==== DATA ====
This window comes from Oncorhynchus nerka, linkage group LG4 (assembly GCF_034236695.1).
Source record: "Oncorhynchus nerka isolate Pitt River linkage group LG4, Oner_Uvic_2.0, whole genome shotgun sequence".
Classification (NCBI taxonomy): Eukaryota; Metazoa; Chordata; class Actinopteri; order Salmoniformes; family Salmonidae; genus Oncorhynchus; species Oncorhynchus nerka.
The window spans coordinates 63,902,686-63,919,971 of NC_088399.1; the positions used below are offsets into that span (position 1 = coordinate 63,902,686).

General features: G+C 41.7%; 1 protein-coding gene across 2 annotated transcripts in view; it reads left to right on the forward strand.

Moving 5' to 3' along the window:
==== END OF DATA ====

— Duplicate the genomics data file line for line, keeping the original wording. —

This window comes from Oncorhynchus nerka, linkage group LG4 (assembly GCF_034236695.1).
Source record: "Oncorhynchus nerka isolate Pitt River linkage group LG4, Oner_Uvic_2.0, whole genome shotgun sequence".
Classification (NCBI taxonomy): Eukaryota; Metazoa; Chordata; class Actinopteri; order Salmoniformes; family Salmonidae; genus Oncorhynchus; species Oncorhynchus nerka.
The window spans coordinates 63,902,686-63,919,971 of NC_088399.1; the positions used below are offsets into that span (position 1 = coordinate 63,902,686).

General features: G+C 41.7%; 1 protein-coding gene across 2 annotated transcripts in view; it reads left to right on the forward strand.

Moving 5' to 3' along the window: